On May 19, 25,000 college students in Beijing began a general strike. In the ensuing month the wave of student strikes spread to 200 cities and towns. By the end of May, the government slightly softened the crackdown in the face of extensive protests, and student activities eased. This led the government to mistakenly think the time had come to completely suppress the movement.

On June 3, more than 900 students who were making public speeches on the streets were attacked by police and 400 were arrested. This led to more students joining in street speeches. By June 4, more than a thousand students were arrested, but the number of students who took to the street increased to 5,000 on June 5. Many students were ready to be arrested, carrying food and bedding to be used in prison.

Movement’s centre shifts

The news of harsh suppression in Beijing reached Shanghai. In response to the appeal from students, historic workers’ and merchants’ strikes broke out and became the key force for the victory of the May Fourth Movement. Shanghai, the stronghold of Chinese capitalism, became the new centre of the movement.

Shanghai students followed Beijing students to establish a citywide student union on May 11, and they more consciously expanded the scope of the movement. The Shanghai student union had a Department of Labour to liaise with workers. They also sent people to the chambers of commerce to call for support. 

On June 16, student leaders across the country gathered in Shanghai to establish the China Student Union, which was responsible for coordinating the student protests throughout the country.

On June 5, almost all Chinese merchants in Shanghai ceased trade, including those in concession territories (controlled by foreign powers) and suburbs. China’s emerging capitalist class had a contradictory attitude towards the May Fourth Movement. During the First World War the western imperialists turned their attention to arms production, so exports to China decreased and the Chinese capitalists gained a brief breathing space. When the war drew to an end, the imperialists turned their attention back to China, especially Japanese imperialism, which forced the Chinese capitalists back into harsh competition with foreign capital and goods.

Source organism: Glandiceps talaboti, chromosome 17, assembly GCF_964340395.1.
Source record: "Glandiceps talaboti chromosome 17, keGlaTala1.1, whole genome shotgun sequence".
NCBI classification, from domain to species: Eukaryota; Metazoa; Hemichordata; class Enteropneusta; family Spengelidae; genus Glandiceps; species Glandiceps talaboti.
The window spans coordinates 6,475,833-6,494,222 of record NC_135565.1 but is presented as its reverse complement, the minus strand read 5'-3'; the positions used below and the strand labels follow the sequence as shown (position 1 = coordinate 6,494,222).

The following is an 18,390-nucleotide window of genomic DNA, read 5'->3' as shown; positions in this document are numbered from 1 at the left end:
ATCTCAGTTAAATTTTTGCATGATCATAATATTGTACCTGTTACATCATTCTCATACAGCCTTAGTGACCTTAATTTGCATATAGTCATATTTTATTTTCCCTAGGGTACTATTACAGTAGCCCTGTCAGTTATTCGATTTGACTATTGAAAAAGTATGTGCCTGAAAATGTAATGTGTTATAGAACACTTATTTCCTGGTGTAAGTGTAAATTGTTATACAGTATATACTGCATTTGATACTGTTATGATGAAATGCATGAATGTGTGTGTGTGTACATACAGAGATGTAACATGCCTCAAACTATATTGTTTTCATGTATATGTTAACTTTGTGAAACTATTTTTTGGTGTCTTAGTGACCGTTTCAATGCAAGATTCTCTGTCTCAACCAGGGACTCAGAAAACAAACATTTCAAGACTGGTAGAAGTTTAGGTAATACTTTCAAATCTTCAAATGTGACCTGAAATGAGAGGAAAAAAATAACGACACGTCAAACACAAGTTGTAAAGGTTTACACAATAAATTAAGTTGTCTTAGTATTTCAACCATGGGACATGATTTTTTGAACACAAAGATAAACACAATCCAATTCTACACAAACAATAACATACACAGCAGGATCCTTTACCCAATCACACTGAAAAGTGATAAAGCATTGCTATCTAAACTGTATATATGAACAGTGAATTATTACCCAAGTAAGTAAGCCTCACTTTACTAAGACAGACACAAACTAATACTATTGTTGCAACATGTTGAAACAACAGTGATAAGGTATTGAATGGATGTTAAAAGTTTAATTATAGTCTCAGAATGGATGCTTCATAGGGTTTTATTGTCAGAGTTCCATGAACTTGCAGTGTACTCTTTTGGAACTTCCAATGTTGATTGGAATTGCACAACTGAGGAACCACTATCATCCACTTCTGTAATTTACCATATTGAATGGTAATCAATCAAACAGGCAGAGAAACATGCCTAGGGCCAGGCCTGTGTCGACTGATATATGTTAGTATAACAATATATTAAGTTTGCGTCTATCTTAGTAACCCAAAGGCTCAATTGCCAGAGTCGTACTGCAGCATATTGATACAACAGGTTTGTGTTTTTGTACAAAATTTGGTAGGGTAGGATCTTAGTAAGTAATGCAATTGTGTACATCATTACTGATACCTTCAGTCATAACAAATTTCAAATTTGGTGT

Therefore, sections of the Chinese capitalist class wanted to use the anti-imperialist mood to capture a bigger share of the home market. Meanwhile, the widespread and strong nationalist sentiment at the time also put tremendous pressure on the national capitalists.

Workers’ strikes

At the same time, more importantly, Shanghai workers began to strike. The strikes began in the textile and printing industries and then spread to metals and other industries. The number of strikers is estimated at 60,000-100,000, involving about 50 companies. This was the first political strike of China’s working class. Workers’ strikes quickly spread to other cities including Hangzhou, Jiujiang, Tianjin, as well as the workforce of two railways. Workers from many other cities also participated in big mobilisations. 

On June 10, the Tianjin Chamber of Commerce sent an emergency telegram to the Beijing government saying, “There are hundreds of thousands of workers in Tianjin. Now the unrest is emerging among workers. If the government hesitates to remove Cao Rulin, Zhang Zongxiang and Lu Zongyu, once workers began to strike, the losses will be much larger than the merchants’ strike.”

With the beginning of strikes the imperialist powers changed their attitude towards the May Fourth Movement. Western imperialists were wary of Japan’s expansion in China and hoped to use the protests to check its influence. Therefore, these powers adopted a wait-and-see attitude at the beginning and sometimes even expressed sympathy for the movement. 

Pressure on Beijing